The media had a field day stripping John Edwards of his “two-Americas” robe, but I’d rather focus on the Greek tragedy Edwards now finds himself starring in. There are a number of insights we can derive from it… especially when we examine the plight of Edwards’s wife, Elizabeth.
I can relate to Mrs. Edwards’s situation, because it reminds me of the last years of my sister’s life. After about 40 years of marriage, through most of which she endured subtle verbal abuse, my sister discovered that her husband had been cheating on her for quite some time. After considerable emotional turmoil and an attempt at reconciliation, she finally filed for, and obtained, a divorce.
A couple of years later, my sister’s oldest son died in a horrific automobile accident. It was a devastating blow, one from which she never fully recovered.
Then, about eight years after her son’s death, her doctor handed over her own death sentence in the form of a diagnosis of terminal lung cancer. Sadly, she had been a three-to-four-pack-a-day smoker since she was a teenager. The news stunned our family… and, unfortunately, her end came slowly and painfully.
Because of the difference in our ages – and the fact that we lived 2,500 miles apart – my sister and I had never been particularly close. But when one of her children called to tell me the end was near, I dropped everything and flew to California to see her. If you’ve ever had a relative or good friend die of cancer, you know it’s a pretty grim experience.
I’m thankful I was able to see my sister before she died, because it gave me the opportunity to tell her, in person, that I loved her. Although she had been drifting in and out of consciousness, she opened her eyes, turned her head slowly toward me, and, as I held her hand in mine, said with a faint smile, “Really?” She seemed genuinely pleased by my words. I will always feel good about that.
I sat by her side for about two hours, though she no longer seemed to be aware that I was present. When the time came for me to leave for the airport, I kissed her on the forehead, said goodbye, and walked toward the bedroom door.
When I reached the door, I turned and looked back at her, realizing that I would never see her again. And I remember wondering to myself what the purpose of her life had been. She had barely made a ripple while she was here… then suffered triple painful blows during her remaining years. I could hear that old Peggy Lee song – “Is that all there is?” – in my head.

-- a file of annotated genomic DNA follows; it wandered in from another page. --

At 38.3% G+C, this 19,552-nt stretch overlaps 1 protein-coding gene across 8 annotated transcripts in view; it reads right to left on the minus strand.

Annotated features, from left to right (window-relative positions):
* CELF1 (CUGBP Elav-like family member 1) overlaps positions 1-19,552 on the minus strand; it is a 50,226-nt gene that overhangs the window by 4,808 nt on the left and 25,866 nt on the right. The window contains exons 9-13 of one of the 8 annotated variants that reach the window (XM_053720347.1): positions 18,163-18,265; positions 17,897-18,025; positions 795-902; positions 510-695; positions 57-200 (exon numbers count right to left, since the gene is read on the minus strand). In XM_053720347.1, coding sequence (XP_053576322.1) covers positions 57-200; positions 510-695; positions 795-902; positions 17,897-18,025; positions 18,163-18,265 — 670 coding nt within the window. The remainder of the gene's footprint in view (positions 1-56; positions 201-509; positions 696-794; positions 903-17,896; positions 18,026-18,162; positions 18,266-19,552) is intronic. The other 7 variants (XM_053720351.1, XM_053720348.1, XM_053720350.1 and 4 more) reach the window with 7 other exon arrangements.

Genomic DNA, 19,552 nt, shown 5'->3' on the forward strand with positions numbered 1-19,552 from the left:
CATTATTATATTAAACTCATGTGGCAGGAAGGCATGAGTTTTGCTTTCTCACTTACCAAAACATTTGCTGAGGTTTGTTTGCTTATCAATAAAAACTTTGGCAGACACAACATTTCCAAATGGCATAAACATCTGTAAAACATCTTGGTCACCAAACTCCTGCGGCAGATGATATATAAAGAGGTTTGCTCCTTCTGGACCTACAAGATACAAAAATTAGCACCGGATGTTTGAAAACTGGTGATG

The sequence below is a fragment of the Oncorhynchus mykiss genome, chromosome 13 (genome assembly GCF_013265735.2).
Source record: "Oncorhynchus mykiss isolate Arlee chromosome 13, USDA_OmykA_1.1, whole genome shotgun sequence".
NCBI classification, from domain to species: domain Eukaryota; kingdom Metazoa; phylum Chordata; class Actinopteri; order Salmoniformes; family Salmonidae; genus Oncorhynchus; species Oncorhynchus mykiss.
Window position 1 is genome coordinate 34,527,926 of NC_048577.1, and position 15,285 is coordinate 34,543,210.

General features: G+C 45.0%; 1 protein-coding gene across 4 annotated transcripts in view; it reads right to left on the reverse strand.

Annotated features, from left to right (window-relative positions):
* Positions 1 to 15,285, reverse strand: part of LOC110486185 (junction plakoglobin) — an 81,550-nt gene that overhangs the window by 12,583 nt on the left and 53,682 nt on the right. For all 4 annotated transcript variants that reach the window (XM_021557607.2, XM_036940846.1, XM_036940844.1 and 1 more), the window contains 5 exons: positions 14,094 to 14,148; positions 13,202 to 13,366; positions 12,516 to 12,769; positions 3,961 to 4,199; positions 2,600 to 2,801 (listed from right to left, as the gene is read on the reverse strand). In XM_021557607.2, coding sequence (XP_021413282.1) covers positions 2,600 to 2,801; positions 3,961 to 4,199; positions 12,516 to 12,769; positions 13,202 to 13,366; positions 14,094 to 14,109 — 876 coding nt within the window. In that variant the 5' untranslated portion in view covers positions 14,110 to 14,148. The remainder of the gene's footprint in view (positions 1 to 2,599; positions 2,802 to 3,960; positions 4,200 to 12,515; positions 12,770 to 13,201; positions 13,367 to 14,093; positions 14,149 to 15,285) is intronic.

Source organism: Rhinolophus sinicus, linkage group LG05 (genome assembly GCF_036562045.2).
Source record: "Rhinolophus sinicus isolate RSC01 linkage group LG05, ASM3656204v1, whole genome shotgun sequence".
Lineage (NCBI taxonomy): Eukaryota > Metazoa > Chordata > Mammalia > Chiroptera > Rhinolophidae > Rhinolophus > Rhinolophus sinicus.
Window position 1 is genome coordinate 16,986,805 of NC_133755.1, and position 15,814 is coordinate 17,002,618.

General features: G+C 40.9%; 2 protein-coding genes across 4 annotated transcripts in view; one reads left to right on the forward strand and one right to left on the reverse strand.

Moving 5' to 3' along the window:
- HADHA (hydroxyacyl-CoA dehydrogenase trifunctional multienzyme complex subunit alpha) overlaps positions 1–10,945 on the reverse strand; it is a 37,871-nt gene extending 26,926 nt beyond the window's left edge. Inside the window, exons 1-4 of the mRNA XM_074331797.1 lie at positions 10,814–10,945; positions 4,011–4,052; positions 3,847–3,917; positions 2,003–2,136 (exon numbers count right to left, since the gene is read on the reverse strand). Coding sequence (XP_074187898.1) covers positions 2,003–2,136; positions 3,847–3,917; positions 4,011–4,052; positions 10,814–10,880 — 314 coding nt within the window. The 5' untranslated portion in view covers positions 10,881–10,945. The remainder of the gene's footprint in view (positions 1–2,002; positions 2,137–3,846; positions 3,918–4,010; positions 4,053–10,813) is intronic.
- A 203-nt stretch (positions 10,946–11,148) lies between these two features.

In her youth, my sister was very pretty, very bright (graduating second in her high school class), and extremely popular with both girls and guys. But before she could even make it to college, she married Prince Charming. She could never have imagined what was in store for her.
On the plane ride home, I thought about how sad the last years of my sister’s life had been: a bitter divorce… her brilliant, loving son dead in an instant in a cataclysmic clash of steel and glass… her own slow, painful death. The suffering she endured during those 10 years is still unfathomable to me.
Though I know very little about Elizabeth Edwards as a person, I thought about my sister when I first heard that her breast cancer had returned. She not only is the same age as my sister was when she passed away, she, too, lost a young son in an automobile accident.
Though I have always had a low regard for John Edwards (as I do for anyone who arrogantly anoints himself as the savior of “the poor”), I felt genuine empathy for both him and his wife as a result of the two terrible blows they had endured in such a short period of time. But who could have imagined that a third, and, in many ways, even worse, blow was yet to come?
When a husband tells his wife he’s been having an affair, it’s painful for both parties. But rational people recognize that, to one extent or another, we’re all “sinners”… we all make mistakes. Put another way, even good people sometimes do bad things.
But when you throw in the fact that a man’s wife has incurable cancer, it takes a person of incredible goodwill to be able to write off that man’s affair as just a “mistake.” Now, it appears that even after Edwards admitted his indiscretion, he was still carrying on the affair… while his wife was bearing the burden of coming to grips with her mortality.
I don’t even want to think about the possibility that the National Enquirer is right about Edwards’s plans to marry his mistress after his wife dies. That would be a dark side to this story that only a saint could forgive.
No human being should have to endure the succession of blows Elizabeth Edwards has taken… and, I fear, may have to suffer as additional facts are brought to light about her husband’s indiscretions (plural).
No matter what issues or sadness you are dealing with in your own life, unless you can match Elizabeth Edwards’s hand card for card, it would be a good idea to make an effort to be grateful for what you have – and what you don’t have.
With few exceptions, no matter how heavy our burdens may be, there are millions of people around the globe who are much worse off than we are. As Socrates put it: “If all our misfortunes were laid in one common heap whence everyone must take an equal portion, most people would be contented to take their own.”
One last thought: A good definition of a near-divine human being might be “someone who always takes into consideration how his words and actions might affect those he loves – then speaks and acts accordingly.” Something we mortals might do well to aspire to.[Ed. Note: Improving your life starts from the inside out. Of course, thinking good thoughts about yourself and others isn’t all you need to do. You need to take action in order to move yourself forward to success.
For a treasure chest of proven ideas, strategies, and techniques for increasing your income many times over, check out Robert Ringer’s best-selling dealmaking audio series. And be sure to sign up for his Voice of Sanity e-letter.]